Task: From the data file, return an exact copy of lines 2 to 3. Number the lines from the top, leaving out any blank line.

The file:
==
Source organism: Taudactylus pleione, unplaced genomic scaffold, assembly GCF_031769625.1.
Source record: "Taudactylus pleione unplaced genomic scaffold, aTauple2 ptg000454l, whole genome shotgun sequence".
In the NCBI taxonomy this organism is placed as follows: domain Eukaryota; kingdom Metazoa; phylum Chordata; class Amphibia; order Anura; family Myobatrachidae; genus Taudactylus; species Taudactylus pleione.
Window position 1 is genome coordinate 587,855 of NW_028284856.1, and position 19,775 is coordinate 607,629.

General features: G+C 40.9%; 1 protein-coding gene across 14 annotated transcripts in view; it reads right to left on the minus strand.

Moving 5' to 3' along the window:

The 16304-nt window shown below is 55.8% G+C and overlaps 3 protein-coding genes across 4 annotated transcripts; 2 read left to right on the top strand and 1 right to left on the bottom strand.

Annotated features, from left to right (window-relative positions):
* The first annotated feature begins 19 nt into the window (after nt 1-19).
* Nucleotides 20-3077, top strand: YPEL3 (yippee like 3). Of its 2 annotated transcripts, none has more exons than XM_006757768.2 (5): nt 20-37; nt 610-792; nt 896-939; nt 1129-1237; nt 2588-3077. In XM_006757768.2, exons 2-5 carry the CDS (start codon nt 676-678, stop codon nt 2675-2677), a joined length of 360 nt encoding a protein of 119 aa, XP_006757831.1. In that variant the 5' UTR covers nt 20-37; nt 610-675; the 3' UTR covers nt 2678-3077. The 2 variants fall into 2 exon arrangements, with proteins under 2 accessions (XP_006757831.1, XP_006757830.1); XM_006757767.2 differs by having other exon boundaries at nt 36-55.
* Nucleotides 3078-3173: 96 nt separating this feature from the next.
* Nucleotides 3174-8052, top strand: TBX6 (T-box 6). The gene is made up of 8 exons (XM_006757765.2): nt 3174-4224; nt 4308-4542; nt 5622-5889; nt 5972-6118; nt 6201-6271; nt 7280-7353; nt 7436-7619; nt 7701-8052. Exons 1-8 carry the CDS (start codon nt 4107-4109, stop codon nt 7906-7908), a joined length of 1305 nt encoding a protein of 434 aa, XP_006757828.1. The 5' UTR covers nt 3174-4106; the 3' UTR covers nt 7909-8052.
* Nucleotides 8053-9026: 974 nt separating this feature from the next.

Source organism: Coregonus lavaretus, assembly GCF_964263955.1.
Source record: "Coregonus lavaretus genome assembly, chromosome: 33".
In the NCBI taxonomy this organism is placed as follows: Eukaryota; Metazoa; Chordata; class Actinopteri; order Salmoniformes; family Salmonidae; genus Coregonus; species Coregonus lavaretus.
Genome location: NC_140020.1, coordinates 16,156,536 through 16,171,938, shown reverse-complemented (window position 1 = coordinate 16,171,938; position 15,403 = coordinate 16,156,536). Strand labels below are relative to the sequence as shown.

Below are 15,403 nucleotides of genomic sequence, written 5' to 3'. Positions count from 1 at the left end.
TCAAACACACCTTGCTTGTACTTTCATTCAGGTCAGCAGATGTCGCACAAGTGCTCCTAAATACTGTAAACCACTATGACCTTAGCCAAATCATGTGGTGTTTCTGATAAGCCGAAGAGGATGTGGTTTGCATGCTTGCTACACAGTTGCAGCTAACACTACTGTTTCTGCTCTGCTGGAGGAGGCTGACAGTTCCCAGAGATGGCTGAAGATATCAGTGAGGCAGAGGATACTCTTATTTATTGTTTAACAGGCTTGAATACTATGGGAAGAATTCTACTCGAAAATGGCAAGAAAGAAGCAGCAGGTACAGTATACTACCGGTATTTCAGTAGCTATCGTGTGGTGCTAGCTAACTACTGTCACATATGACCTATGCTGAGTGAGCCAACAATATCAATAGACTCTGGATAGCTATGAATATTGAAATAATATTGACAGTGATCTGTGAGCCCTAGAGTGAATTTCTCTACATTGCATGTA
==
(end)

Source record: "Taudactylus pleione unplaced genomic scaffold, aTauple2 ptg000454l, whole genome shotgun sequence".
In the NCBI taxonomy this organism is placed as follows: domain Eukaryota; kingdom Metazoa; phylum Chordata; class Amphibia; order Anura; family Myobatrachidae; genus Taudactylus; species Taudactylus pleione.